Russell says concepts of “race” imperil Indians.

The whole idea of “race” is, in Columbia professor Partha Chatterjee’s phrase describing nationalism, “a derivative discourse.” It is not only derived from European colonial discourse, but it has done and continues to do harm to Indian nations on a scale similar to that of smallpox and measles. Read Chatterjee’s words below (from her book, Nationalist Thought and the Colonial World) and substitute “race” for “nationalism”:

Nationalism as an ideology is irrational, narrow, hateful and destructive. It is not an authentic product of any of the non-European civilizations which, in each particular case, it claims as its classical heritage. It is wholly a European export to the rest of the world. It is also one of Europe’s most pernicious exports.

Can “race” properly be considered, like nationalism, an ideology? According to the American Anthropological Association statement on race in 1998:

[Physical] variations in the human species have no meaning except the social ones that humans put on them. Today scholars in many fields argue that “race” as it is understood in the United States of America was a social mechanism invented during the 18th century to refer to those populations brought together in colonial America: the English and other European settlers, the conquered Indian peoples, and those peoples of Africa brought in to provide slave labor.… As they were constructing U.S. society, leaders among European-Americans fabricated the cultural/behavioral characteristics associated with each “race,” linking superior traits with Europeans and negative and inferior ones to blacks and Indians.… Ultimately, “race” as an ideology about human differences was subsequently spread to other areas of the world. It became a strategy for dividing, ranking, and controlling colonized people used by colonial powers everywhere.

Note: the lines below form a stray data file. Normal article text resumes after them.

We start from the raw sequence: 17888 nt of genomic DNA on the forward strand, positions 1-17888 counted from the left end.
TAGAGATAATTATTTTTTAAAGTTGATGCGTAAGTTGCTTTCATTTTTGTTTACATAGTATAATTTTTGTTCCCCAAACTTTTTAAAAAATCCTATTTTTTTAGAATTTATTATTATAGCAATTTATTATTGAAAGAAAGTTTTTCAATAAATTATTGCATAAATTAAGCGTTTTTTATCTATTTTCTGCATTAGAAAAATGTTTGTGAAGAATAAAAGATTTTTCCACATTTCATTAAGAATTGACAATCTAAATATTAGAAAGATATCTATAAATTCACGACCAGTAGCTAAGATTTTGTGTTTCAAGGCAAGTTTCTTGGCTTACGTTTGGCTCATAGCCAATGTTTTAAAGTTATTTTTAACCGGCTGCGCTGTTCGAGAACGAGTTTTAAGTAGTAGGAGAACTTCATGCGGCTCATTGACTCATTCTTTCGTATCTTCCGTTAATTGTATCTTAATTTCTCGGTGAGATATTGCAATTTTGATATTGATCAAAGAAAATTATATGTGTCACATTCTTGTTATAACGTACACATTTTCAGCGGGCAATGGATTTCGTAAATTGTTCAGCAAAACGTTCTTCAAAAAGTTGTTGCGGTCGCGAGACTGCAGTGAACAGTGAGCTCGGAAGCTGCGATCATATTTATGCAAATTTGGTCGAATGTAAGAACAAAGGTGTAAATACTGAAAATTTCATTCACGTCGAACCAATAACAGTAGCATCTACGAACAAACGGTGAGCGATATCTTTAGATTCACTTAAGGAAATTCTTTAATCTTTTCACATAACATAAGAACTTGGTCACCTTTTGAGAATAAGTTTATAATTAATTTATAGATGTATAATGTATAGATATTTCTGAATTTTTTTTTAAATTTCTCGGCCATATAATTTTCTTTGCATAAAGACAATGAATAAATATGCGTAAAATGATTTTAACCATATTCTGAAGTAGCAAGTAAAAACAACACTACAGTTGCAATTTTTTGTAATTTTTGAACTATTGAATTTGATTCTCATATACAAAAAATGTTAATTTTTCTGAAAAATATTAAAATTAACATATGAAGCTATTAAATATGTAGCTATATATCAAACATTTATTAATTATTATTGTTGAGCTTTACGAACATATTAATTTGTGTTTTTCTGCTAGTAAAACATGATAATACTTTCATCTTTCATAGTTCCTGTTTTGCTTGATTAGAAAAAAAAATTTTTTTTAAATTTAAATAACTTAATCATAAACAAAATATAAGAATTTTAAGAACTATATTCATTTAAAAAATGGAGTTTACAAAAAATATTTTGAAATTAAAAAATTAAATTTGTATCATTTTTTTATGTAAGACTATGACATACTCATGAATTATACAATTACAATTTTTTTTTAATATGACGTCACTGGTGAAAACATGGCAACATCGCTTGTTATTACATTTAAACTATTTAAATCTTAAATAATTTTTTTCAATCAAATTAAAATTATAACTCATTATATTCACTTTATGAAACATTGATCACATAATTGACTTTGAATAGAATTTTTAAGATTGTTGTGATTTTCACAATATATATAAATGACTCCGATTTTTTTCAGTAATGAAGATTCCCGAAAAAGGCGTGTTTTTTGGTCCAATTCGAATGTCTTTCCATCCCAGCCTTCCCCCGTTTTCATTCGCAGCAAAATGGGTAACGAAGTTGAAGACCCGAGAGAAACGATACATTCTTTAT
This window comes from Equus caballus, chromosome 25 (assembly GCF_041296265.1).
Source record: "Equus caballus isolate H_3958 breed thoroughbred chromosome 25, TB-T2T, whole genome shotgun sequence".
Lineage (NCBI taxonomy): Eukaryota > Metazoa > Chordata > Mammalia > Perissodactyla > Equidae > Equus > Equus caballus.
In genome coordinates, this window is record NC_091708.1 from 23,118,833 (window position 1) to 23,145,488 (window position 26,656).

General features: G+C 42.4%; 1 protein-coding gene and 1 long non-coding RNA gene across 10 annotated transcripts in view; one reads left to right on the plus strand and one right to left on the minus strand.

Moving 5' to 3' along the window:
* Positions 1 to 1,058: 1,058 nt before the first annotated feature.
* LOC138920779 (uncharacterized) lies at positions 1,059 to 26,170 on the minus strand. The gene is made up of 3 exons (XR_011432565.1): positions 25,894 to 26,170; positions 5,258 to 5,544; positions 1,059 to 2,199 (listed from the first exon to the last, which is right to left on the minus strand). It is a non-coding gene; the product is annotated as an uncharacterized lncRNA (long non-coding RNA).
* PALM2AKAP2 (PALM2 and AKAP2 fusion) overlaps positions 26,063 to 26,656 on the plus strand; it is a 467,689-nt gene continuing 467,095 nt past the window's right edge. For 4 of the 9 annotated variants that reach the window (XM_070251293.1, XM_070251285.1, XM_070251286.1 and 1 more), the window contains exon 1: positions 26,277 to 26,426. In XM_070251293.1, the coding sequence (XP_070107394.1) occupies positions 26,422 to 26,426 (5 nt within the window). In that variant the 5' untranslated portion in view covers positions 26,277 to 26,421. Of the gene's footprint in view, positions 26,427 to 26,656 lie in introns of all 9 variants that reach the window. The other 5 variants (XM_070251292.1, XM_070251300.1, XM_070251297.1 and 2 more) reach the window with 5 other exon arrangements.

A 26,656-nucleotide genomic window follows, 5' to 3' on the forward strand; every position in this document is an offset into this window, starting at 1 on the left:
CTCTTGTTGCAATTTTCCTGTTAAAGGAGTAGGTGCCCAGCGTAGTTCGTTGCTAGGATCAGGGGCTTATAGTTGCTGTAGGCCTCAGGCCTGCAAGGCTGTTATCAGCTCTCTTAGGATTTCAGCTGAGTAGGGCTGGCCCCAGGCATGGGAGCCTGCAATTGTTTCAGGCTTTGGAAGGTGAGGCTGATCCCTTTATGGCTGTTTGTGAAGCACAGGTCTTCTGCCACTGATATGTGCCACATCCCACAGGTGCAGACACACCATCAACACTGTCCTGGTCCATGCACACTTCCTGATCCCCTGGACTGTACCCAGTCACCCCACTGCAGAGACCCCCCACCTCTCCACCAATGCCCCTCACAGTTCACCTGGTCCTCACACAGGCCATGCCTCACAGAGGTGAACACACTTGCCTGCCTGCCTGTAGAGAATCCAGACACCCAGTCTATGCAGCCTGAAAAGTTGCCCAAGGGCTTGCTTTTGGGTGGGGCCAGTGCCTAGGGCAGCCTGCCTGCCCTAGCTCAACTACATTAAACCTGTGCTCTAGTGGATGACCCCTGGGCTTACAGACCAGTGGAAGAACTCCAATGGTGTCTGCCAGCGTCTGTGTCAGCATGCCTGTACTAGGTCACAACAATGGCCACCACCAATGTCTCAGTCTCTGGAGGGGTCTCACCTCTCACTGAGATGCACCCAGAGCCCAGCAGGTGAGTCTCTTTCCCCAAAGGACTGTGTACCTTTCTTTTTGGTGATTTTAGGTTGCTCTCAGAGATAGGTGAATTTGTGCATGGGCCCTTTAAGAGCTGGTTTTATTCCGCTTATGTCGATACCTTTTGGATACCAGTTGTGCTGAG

Anthropologist Ashley Montagu’s famous formulation of race as “man’s most dangerous myth” dates from 1942, when Adolf Hitler was engaged in a spectacular attempt to govern a modern nation by that myth. Before World War II, Hitler expressed admiration for the U.S.’s handling of race in Mein Kampf.

Montagu was certainly aware that he was lining up against Hitler, even if he could not then know the full extent of the damage racial ideology was causing. Whatever their motivation, contemporary physical anthropologists have joined cultural anthropologists in reconfiguring the conventional wisdom on the reality of race, putting forward as truisms that “[all] humans living today belong to a single species, Homo sapiens and share a common descent.… There is great genetic diversity within all human populations. Pure races, in the sense of genetically homogenous populations, do not exist in the human species today, nor is there any evidence that they have ever existed in the past.” The mapping of the human genome appears unlikely to alter these statements.